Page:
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Rubberchrist wrote:
I have only played 4 hero games with 3 other very experienced gamers and it has been our experience that the overlord has had a VERY difficult time keeping pace with us at even the missions that appear to be considered "sure wins" for the OL by the community (Castle Darion, for instance).


As long as the heroes win it's ok. But as soon as the OL wins one and he gets to choose quests in act II things will be different. That's the problem: if the OL loses he still gets stronger monsters in act II. If the heroes lose and they don't have any gold to spend, they get one XP while the OL gets some relic or 3 XP and he gets stronger fast with his act II monsters.

 
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Mike Paivinen
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cferejohn wrote:
I think you need one for each player count. While there is some scaling, it may not be enough - my general impression is that the more players there are the harder it is for the OL.
This!
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squallgoku wrote:

the Shadow Dragon moved aside letting Splig and his guards scoot past.


hmm, why did the Shadow Dragon had to move aside? You can move through friendly units afaik.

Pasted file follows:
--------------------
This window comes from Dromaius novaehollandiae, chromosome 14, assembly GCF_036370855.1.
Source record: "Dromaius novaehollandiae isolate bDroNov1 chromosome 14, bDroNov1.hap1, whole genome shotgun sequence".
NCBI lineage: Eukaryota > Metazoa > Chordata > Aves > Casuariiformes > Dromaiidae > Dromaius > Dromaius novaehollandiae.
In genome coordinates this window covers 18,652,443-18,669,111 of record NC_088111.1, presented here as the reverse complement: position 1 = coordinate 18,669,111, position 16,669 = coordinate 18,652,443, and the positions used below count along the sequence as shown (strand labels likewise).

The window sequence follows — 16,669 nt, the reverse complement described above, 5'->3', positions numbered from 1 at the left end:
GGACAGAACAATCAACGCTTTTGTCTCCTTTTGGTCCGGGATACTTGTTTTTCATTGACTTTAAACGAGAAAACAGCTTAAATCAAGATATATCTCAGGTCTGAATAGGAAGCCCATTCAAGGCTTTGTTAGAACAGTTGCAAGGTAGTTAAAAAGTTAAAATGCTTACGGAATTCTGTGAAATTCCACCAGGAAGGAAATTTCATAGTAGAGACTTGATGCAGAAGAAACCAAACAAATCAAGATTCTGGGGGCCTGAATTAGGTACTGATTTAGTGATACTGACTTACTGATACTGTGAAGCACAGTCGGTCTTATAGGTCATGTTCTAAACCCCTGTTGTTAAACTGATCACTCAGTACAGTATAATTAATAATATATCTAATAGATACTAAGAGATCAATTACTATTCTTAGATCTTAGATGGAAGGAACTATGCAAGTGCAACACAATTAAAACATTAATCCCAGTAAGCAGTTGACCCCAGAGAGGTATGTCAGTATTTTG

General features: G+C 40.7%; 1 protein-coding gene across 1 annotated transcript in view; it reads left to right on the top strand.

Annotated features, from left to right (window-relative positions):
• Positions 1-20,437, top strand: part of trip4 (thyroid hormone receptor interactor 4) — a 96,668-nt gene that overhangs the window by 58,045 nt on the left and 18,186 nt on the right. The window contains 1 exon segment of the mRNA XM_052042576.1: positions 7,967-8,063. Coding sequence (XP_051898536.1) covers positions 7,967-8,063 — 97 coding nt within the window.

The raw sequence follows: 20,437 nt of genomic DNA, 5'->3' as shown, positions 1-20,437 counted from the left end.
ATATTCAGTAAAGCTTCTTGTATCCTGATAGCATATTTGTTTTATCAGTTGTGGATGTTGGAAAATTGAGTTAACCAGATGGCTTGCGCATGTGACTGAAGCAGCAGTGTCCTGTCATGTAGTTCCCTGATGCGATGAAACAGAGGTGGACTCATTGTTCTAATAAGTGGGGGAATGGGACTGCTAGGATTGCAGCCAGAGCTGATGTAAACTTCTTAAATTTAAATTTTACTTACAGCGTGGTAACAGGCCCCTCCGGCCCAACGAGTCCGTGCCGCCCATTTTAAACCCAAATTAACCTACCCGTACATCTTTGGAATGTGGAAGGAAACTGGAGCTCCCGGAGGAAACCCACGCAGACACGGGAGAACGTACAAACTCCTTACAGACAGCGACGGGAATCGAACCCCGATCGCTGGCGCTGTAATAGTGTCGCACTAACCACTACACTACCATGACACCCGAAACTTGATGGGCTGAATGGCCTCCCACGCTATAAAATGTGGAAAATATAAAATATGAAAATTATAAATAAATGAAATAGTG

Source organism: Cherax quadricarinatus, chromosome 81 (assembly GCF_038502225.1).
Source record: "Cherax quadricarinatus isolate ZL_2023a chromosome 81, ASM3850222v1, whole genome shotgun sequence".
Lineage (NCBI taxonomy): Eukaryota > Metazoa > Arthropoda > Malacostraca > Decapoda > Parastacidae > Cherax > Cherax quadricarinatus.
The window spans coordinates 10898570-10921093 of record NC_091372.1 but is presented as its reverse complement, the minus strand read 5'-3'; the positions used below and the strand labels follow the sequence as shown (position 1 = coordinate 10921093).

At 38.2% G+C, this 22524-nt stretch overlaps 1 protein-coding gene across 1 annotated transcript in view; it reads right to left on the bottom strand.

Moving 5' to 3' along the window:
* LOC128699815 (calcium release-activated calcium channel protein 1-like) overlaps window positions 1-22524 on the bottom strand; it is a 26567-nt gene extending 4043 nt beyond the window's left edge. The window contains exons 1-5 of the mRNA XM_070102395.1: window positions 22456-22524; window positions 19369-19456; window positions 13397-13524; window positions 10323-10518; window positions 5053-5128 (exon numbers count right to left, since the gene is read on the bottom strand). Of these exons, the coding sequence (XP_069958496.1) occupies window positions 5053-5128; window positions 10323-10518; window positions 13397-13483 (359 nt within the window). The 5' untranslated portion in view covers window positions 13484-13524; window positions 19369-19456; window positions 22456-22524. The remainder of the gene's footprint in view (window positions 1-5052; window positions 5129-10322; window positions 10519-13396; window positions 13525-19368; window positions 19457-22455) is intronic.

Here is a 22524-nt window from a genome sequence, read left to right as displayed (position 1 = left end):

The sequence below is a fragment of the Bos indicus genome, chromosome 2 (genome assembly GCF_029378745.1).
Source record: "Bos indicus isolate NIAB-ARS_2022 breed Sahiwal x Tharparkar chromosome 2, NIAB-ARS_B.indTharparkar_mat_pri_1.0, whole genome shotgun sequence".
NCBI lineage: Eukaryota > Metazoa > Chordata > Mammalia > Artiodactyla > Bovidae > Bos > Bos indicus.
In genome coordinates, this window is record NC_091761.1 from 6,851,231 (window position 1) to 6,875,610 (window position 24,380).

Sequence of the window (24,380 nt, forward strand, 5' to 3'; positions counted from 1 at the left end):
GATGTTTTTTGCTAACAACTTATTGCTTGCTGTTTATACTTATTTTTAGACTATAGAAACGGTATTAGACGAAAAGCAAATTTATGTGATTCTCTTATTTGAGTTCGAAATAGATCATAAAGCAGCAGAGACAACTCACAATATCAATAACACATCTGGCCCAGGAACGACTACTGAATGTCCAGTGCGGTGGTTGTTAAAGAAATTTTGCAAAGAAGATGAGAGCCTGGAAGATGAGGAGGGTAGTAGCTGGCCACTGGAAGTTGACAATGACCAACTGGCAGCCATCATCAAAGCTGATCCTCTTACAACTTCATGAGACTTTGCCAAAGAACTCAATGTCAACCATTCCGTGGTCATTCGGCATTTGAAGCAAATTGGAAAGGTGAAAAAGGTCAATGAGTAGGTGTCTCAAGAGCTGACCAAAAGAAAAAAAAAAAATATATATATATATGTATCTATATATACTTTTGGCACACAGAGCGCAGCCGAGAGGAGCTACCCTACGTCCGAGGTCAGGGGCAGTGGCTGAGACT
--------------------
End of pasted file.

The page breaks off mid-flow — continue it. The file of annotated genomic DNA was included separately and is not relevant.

If you missed that rule, that may be the reason why it seems harder for you to win as OL.
 
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William Smith
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If FFG felt that they balanced the game, they would love these poll results. Not only is "balanced" the most chosen option, the spread of other votes is pretty evenly on either side of that option...indicating the truth probably still is somewhere in the middle.
 
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Ken Marley
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Good hero players > bad OL
Good OL >>> Bad Hero Players
Bad OL > Bad Heroes
Good hero players = good OL

I think the game favors the OL, since if you don't play well you can do ok as the OL, but if the heroes don't play well it is a slaughter.

The OL gets a big boost in the first quest of act 2. Almost all of his monsters do 3 dice damage, and the heroes have at most 1 hero doing 3 dice if they won the interlude. Even if the heroes have won every quest this is usually a very tough quest, and lose it then the OL picks...

The heroes have really no place where they can come back from a bad start. The OL does.


 
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Brian M
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PKDuke wrote:
If FFG felt that they balanced the game, they would love these poll results. Not only is "balanced" the most chosen option, the spread of other votes is pretty evenly on either side of that option...indicating the truth probably still is somewhere in the middle.

Based on all the discussion, this appears to be because:
1) The game doesn't scale well.
2) Certain scenarios strongly favor one side or the other.
3) Certain scenarios strongly favor certain hero or OL skill sets.

That may give results where both sides win about the same amount over everyone's games, but it's not 'balanced'.

And if sides are often slaughtering each other, but taking turns as to which side dominates each quest, that may be 'balanced', but it's not much fun!
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The Galaxy is Just Packed!
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GreatOldOne wrote: